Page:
The French Connection, French Connection II, The Connection. Plus To Catch A Thief

Movies watched:  The French Connection  (home – 104 minutes), French Connection II (home – 119 minutes), The Connection (home – 135 minutes), To Catch A Thief (106 minutes).

Total cumulative time:  3 days, 1 hour, 12 minutes

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So last week I saw that the French movie The Connection was streaming on Amazon Prime, and I thought I would revisit the French Connection movies first.  The French Connection is a movie that holds up amazingly well.    Sometimes a young director does great things when a belief in infallibility is combined with true talent (until hubris topples the thrones of the mighty).  It happened with Welles, it happened with Coppola, and it definitely happened with William Friedkin.   Friedkin was too young to know how the game was supposed to be played.  He just knew the movie he wanted to make, and he made it.

The movie is kind of a solid stream of kinetic energy.  Friedkin got his start in documentary films, and so he shot this with a documentary feel.  Everything was shot on location, and the camerawork has a natural quality. Of course, everybody remembers the chase scene, with a car chasing a train under the elevated tracks.   It’s a scene that paved the way for a generation of car chases that followed, but still manages to be one of the best.  So many car chases today are exciting, but so perfectly choreographed;  the chase in The French Connection feels unrehearsed and real, which it was to an extent.  A couple of the crashes were not supposed to be crashes, they were supposed to be near misses.  Happy accidents, because they contribute to the sense of reality.

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Speaking of happy accidents, the story of Fernando Rey being cast by accident is one of the greatest movie stories in Hollywood history.  William Friedkin told his casting director to hire the guy who was in all the Luis Bunuel movies to play Charnier, the antagonist.  The actor that Friedkin had in mind was Paco Rabal, but the casting director hired Fernando Rey, another actor that had appeared in several Bunuel films.  And of course, Rey is sublime as Alain Charnier;  its hard to imagine anyone else topping his performance.   The movie is full of great performances.  Gene Hackman won his first Oscar, and Roy Scheider was nominated.  The movie also won best direction and best picture.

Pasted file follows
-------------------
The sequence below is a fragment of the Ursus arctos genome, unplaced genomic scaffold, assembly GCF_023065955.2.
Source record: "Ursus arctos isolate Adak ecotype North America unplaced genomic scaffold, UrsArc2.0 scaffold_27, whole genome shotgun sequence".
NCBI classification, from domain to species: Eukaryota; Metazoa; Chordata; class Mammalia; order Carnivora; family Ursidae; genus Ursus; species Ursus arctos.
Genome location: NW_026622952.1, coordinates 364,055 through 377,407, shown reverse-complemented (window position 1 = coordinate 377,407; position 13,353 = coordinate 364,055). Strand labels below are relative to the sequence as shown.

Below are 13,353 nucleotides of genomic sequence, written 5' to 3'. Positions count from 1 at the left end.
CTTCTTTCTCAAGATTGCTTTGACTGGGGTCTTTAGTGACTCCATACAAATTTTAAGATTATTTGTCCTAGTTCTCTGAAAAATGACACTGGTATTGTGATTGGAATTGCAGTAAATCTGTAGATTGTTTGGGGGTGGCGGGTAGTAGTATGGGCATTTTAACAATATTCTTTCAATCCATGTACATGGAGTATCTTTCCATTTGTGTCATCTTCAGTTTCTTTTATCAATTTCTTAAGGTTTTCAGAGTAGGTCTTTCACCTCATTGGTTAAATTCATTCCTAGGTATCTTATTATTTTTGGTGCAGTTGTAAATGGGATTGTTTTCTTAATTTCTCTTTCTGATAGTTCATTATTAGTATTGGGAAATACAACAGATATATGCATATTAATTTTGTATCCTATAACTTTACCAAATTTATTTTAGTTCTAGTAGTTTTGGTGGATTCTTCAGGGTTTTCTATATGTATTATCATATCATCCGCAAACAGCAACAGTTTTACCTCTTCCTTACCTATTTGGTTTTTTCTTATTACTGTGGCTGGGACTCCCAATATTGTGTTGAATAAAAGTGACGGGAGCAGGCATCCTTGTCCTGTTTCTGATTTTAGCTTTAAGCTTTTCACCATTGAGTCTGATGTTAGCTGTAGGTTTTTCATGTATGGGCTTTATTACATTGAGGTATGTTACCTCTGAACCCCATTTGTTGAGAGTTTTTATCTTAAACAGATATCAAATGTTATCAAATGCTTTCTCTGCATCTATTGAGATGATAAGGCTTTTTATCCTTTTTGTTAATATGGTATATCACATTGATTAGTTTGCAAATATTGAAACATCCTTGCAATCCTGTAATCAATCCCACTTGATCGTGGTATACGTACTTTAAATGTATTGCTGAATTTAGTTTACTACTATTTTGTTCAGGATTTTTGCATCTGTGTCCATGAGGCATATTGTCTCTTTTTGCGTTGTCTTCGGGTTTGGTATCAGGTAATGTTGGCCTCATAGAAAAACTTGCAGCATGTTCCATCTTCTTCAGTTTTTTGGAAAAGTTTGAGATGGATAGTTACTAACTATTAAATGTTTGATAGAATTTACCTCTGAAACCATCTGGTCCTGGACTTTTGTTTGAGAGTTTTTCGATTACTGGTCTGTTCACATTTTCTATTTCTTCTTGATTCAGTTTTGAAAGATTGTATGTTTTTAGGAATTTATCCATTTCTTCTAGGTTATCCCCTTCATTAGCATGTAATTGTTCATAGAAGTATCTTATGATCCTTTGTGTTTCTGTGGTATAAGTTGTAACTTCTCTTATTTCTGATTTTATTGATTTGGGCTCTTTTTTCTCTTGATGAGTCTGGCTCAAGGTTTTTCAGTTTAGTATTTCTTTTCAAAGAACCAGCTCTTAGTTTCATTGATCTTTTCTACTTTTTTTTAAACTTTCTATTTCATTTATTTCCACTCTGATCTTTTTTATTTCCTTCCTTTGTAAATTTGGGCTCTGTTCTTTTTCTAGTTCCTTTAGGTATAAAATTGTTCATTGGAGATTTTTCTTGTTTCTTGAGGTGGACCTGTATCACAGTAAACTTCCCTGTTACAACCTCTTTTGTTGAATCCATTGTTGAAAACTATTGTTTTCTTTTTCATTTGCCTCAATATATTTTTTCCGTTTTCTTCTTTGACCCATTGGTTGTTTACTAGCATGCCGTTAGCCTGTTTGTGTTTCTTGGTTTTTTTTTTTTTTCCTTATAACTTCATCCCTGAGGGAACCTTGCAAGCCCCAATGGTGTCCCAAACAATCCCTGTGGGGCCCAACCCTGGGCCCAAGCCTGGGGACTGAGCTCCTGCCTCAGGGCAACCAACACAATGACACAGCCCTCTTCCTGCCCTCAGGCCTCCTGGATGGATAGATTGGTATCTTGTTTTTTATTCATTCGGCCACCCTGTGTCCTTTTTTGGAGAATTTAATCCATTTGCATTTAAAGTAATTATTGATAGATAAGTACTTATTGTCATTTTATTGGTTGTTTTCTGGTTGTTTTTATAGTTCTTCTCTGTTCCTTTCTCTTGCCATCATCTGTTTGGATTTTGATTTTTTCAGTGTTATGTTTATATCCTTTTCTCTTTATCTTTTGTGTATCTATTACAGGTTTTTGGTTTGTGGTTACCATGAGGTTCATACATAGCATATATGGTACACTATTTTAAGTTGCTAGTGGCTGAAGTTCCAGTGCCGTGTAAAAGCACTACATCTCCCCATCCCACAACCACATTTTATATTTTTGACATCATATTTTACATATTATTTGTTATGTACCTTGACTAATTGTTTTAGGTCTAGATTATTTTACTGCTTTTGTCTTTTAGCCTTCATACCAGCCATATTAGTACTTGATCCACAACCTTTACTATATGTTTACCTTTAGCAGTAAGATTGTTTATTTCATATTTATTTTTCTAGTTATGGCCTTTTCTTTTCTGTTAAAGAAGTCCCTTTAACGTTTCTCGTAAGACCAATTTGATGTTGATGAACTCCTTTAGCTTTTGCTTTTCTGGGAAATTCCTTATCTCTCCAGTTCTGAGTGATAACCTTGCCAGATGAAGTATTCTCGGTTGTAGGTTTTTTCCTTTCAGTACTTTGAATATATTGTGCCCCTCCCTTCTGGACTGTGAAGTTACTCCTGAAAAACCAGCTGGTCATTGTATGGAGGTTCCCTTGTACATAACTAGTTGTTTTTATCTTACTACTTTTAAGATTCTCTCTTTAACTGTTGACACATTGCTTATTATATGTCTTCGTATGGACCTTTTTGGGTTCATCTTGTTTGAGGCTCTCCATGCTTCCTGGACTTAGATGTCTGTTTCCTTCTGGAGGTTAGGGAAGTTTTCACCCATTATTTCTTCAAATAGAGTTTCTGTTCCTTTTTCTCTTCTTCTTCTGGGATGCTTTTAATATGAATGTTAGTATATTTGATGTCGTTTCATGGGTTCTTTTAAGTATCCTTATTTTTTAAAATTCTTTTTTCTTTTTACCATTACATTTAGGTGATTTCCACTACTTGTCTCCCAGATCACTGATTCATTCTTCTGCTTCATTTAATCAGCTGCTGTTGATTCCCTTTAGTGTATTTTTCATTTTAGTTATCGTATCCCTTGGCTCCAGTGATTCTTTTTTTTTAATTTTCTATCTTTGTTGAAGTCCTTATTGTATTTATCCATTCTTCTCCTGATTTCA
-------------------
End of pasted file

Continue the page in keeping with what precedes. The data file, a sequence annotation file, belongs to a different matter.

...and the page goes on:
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And now we get to the sequel.  French Connection II is one of those sequels that was made for one reason only:  the first movie made a ton of money.  The original was based on a true story.  (If you dig the movie, check out the book by Robin Moore.  It is a good police procedural.)  The second movie has no basis in fact.  What it does have is Gene Hackman and Fernando Rey reprising their roles from the first movie.  It also has the vastly underrated director John Frankenheimer.

The first time I watched this movie, I so wanted it to be great, and it is so clearly not.  It is a decent movie, with many great moments, but overall it is a letdown compared to the first movie.   First of all, the fish out of water premise is fantastic; so is the idea of Hackman’s character getting strung out on heroin.  It just fails a little bit in the execution.  There are many great sequences.   Particularly when Hackman gets angry.  The scene in which he torches the hotel, that is a marriage of great directing and great acting.  frenchconnectiontwo1

My favorite scene in the movie has  Cathleen Nesbitt, veteran actress of the British stage, (in her 80’s when the movie was made!) stealing Gene Hackman’s watch.  What a great moment.  It is nothing like the original movie, but is worth watching at least once, particularly if you are a fan of Gene Hackman.

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The Connection is a French movie that purports to be inspired by the events of The French Connection.  It is a loose inspiration, because in reality Jean Jehan (the drug kingpin from the first two movies) was never jailed.  France refused to extradite him.  The character in this movie (played by Gilles Lellouche) is a fictional druglord, who is controlling the flow of heroin into America.  He is basically untouchable, and everybody is on the take, including many of the police whose job it is to bust him.  Then along comes Pierre Michel (played by Jean Dujardin) who is placed in charge of the organized crime unit, and decides to bring Lellouche down.

For the most part, it is a compelling film, solidly paced, with good performances..  There are some cliches that have become all-too-familiar in cop movies, such as the wife who threatens to leave because her husband is spending too much time working, and forces him to make a choice.  I think this is the first time I have seen Dujardin act in his native French.  His portrayal is very powerful, and convincing.   He has a face that was made to be photographed. If you like crime thrillers, and are not averse to reading subtitles, then give this one a try.  It is a worthy successor to the French Connection series.

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I also recently watched Hitchcock’s To Catch A Thief, so I could review it for my alfredhitblog site.  I always enjoy this film.  Two beautiful people, in a beautiful city, dressed in beautiful clothes, on beautiful sets, speaking beautiful dialogue.  Definitely a summer movie.

You can read my review here.

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